West Virginia Introduces Medicaid Waivers for Brain Injury Survivors
After years of delays and court battles, a recently adopted Medicaid waiver program in West Virginia will allow some survivors of brain injuries to receive care at home instead of at live-in facilities.
The waiver program, which is funded primarily by the federal government, began accepting enrollees on February 1. It will accept up to 75 people in its first year, 100 people in the second year and 125 people in the third. Brain injury survivors enrolled in the waiver program will be re-evaluated periodically to determine their need for continued services.
Although some applaud the introduction of the waiver program as an important step toward providing survivors of brain injuries with the care they need, others have expressed concerns about the scope and quality of the services that will be offered. Critics of the West Virginia waiver program contend that it will benefit only a fraction of traumatic brain injury survivors in need of services, and that the training requirements for service providers under the plan will not meet the needs of brain injury survivors.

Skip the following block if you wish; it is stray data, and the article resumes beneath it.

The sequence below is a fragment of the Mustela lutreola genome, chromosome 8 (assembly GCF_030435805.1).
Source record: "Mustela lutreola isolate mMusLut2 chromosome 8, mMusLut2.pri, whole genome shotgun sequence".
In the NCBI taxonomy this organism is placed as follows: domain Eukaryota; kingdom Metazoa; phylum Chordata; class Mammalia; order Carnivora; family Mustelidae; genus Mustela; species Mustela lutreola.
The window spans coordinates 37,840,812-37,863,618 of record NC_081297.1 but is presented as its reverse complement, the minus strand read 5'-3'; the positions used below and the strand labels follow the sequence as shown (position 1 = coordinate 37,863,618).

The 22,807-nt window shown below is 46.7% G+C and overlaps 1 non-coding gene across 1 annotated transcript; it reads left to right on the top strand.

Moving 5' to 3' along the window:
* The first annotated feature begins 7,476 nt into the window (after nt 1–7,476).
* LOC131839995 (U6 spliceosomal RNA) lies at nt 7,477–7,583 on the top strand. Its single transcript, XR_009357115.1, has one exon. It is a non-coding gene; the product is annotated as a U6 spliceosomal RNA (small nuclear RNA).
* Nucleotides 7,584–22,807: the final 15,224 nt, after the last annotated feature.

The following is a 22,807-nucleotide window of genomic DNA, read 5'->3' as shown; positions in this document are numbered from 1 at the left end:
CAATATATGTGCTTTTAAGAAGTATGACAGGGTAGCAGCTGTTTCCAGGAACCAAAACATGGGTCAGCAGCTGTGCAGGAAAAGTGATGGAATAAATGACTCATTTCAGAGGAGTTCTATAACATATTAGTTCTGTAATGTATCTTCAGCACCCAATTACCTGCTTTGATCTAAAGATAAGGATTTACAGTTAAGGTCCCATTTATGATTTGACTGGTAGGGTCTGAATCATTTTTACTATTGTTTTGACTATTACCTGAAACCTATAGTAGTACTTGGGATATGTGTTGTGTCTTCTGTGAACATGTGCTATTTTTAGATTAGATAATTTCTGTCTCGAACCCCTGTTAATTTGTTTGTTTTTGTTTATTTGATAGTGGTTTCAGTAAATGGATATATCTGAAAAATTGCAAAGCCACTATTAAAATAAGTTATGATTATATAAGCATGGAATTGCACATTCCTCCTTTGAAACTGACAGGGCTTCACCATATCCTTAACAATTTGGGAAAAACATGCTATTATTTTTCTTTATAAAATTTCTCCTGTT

Legal Remedies For Traumatic Brain Injury
People living with the consequences of a brain injury caused by someone else’s actions or negligence may be able to receive compensation for their injuries by seeking damages in civil court. If successful, the injured person may receive compensation for the cost of in-home care as well as any other past or future medical expenses associated with the injury.
In addition to reimbursement of medical and rehabilitation costs, a court may also award damages to compensate the injured person for:
- Pain and suffering
- Lost income and earning potential
- Disability and disfigurement
- Loss of enjoyment of life
To learn more about the possibility of receiving compensation for a brain injury caused by someone else’s negligence or wrongdoing, speak to a personal injury lawyer with experience advocating for the rights of people living with traumatic brain injuries.